The Goethe-Institute´s exhibition Games and Politics is intended to close this gap, at least in part. Games and Politics was produced in 2016 and is based on the exhibition Global Games by the ZKM (Zentrum für Kunst und Medien) in Karlsruhe, Germany. The exhibition curators selected politically ambitious computer games, created between 2004 and 2016, and which explore the limits and possibilities of the genre. Computer games conceive of themselves not merely as a (re-)presentation of social conditions and conflicts, but attempt to simulate the processes and rules that give rise to these conflicts.
The interactive exhibition Games and Politics includes eighteen computer games, of which sixteen can be played. Visitors become players and experience firsthand how the games affect them. The games deal with topics such as media criticism, migration, power relations, gender roles and militarism on an artistic level. They are complemented by three documentaries on the subject.
What a reading is for literature, a "playthrough" is for computer games. On three evenings, selected games are played live, the course of the game is classified and commented on by Cypriot and German experts, and questions from the audience are answered. The award-winning games Papers, Please! and Orwell as well as Perfect Woman are presented and discussed. While the simulation of bureaucracy, Papers, Please!, deals with working at the border crossing of a dictatorial regime, Orwell deals with the dystopic consequences of digital surveillance technology and Perfect Woman humorously investigates the question of what distinguishes a perfect woman.
Osmotic Studios I 2016
The video game Orwell: Keeping an Eye on You by Osmotic Studios throws the player into a world where surveillance is part of everyday life. In the fictional state "The Nation", which is led by the dictatorial regime called “The Party”, citizens are spied on by the surveillance system “Orwell". Through this surveillance system, so-called “Investigators” and their "Advisors" filter and evaluate the communication of suspected persons. The particular twist: The Investigators sit outside of “The Nation”, as spies recruited abroad. The player takes on the role of an investigator who should analyze the data of suspects after a terror attack. In the process the player is never fully aware of all the incidents, but is dependent on the information and instructions given by the advisor. Quickly the question arises: who is spying on whom.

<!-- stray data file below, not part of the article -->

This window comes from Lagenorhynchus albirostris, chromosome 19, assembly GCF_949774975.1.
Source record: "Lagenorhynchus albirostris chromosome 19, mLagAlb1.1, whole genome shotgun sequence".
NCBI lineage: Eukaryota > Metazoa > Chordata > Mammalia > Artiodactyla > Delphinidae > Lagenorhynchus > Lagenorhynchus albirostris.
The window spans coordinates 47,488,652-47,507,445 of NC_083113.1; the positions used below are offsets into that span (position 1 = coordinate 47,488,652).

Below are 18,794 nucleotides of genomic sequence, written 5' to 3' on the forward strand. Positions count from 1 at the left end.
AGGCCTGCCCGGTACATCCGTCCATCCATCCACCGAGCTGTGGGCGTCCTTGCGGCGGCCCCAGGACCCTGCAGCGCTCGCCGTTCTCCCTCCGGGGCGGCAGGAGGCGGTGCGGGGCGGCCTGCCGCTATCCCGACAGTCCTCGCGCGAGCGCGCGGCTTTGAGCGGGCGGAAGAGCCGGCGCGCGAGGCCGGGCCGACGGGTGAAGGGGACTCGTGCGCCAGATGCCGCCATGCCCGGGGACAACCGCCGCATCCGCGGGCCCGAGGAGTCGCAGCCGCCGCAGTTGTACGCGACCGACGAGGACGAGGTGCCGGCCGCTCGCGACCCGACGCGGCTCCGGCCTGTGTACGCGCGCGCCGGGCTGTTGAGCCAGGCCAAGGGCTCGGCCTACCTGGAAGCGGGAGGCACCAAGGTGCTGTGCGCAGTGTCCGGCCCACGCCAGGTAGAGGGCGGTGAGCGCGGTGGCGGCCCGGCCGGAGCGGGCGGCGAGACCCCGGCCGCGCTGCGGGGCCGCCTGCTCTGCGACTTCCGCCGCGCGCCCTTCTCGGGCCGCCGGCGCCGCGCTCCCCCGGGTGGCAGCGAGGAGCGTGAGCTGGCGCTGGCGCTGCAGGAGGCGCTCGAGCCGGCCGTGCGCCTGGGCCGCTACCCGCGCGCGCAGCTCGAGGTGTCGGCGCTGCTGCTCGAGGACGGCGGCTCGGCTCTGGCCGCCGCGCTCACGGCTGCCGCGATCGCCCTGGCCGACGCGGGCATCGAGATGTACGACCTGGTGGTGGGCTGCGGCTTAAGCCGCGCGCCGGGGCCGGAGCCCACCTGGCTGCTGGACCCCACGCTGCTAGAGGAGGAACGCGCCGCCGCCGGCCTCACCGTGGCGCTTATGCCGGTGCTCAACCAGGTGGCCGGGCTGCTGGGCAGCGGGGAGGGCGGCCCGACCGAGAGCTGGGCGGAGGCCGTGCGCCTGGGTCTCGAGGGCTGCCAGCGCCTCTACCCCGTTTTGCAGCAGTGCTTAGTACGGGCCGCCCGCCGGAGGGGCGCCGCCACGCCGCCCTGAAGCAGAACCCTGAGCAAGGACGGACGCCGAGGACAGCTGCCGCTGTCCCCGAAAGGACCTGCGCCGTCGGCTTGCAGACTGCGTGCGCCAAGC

Peter Lu & Lea Schönfelder | 2014
The game Perfect Woman deals playfully with the diverse and often conflicting expectations of society towards the role of women.
The player runs through the life of a woman from birth to death, divided into different parts. At the beginning of each part the player can choose between four options with different difficulty levels. The role model proposals differ from the cliché as a princess (medium difficulty) to a more atypical role like a Pro Gamer (easy) or as a Minister of Foreign Affairs (difficult).
Next, tracked by Kinect the player must use their movements to bend into the positions required by the simulator – no easy task depending on the chosen role. Players learn the hard way: each of women's roles requires twisting and bending in order to fulfil it. Simultaneously the game allows the player to create their own version of a “Perfect Woman” – consisting of many different facets.
Lucas Pope I 2013
In the videogame Papers, please! the player takes the role of a border guard in the dictatorial regime Arstotzka. People are waiting in long queues at the border to enter Kolechia. Based on a rulebook the player has to decide who to allow and who to deny entry. The player must verify whether the information given on the papers is true, whether the people are lying or could pose a terrorist threat. Should the player make a mistake, this could lead to sanctions like wage deductions, resulting to starvation and illness for their family. In the course of the game its rules become more complicated and the histories of those wishing to enter Kolechia more complex. Is the man with the expired work visa really just a harmless family man? Does the woman with the invalid passport really just want to visit her sick mother? The guard, in a position of power, is torn between their consciousness and fear for their existence.